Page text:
Aladdin O'Brien eBook

This eBook from the Gutenberg Project consists of approximately 172 pages of information about Aladdin O'Brien.

“Write to me.”

And the supercilious little quickstep went on: 

Yankee Doodle came to town
Riding on a pony,
Stuck a feather in his Hat,
And called it macaroni.


A tongue of land with Richmond (built, like another capital beginning with R, on many hills) for its major root, and a fortification vulgarly supposed to be of the gentler sex for its tip, is formed by the yellow flow of the James and York rivers.  To land an army upon the tip of this tongue, march the length of it and extract the root, after reducing it to a reminiscence, was the wise plan of the powers early in the year 1862.  To march an army of preponderous strength through level and fertile country, flanked by friendly war-ships and backed by unassailable credit; to meet and overcome a much smaller and far less rich army, intrenched behind earthworks of doubtful formidableness, and finally to besiege and capture an isolated city of more historic than strategic advantages, seemed on the face of it as easy as rolling a barrel downhill or eating when hungry.  But the level, fertile country was discovered to be very muddy, its supply of rain from heaven unparalleled in nature, its streams as deadly as arsenic, and its topography utterly different from that assigned to it in any known geography.  Furthermore, in its woods, and it was nearly all woods, dwelt far more mosquitos than there are lost souls in Hades, and each mosquito had a hollow spike in his head through which he not only could but would squirt, with or without provocation, the triple compound essence of malaria into veins brought up on oxygen, and on water through which you could see the pebbles at the bottom.  A bosom friend of the mosquito, and some say his paramour, was little Miss Tick.  Of the two she was considerably the more hellish, and forsook her dwelling-places in the woods for the warm flesh of soldiers where it is rosiest, next the skin.  The body, arms, and legs of Miss Tick could be scratched to nothing by poisonous finger-nails, but her detached head was eternal, and through eternity she bit and gnawed and sometimes laughed in the hollow of her black soul.  For the horses, mules, and cattle there were shrubs which disagreed with them, and gigantic horse-flies.  And for the general at the head of the vast body of irritation there was an opposing army whose numbers he overrated, and whose whereabouts he kept discovering suddenly.  It is said that during the Peninsular campaign the buzzards were so well nourished that they raised a second brood.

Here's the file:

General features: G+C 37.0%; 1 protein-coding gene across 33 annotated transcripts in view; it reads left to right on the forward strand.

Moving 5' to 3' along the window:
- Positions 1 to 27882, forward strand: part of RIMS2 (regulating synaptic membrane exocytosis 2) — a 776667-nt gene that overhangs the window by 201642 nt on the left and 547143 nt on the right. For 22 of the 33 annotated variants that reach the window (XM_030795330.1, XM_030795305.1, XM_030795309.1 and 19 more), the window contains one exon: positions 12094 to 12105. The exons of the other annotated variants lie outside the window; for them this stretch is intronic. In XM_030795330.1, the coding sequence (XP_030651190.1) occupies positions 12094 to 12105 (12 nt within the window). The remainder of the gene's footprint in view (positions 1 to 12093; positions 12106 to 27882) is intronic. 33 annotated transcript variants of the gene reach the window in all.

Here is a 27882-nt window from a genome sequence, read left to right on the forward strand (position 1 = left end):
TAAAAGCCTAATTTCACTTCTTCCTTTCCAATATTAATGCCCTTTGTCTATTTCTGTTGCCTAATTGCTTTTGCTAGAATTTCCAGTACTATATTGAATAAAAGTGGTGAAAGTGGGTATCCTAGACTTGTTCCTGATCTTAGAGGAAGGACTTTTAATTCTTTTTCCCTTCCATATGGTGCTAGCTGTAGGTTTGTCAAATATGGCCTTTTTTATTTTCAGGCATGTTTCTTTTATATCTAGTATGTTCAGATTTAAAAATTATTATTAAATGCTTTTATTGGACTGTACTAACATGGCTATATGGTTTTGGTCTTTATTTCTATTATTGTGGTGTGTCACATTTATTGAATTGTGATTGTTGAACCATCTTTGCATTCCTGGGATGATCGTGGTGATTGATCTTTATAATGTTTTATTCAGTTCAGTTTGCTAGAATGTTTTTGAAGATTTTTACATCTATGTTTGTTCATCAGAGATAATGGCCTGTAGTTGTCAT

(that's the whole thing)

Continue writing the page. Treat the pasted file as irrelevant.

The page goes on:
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Aladdin O'Brien from Project Gutenberg. Public domain.
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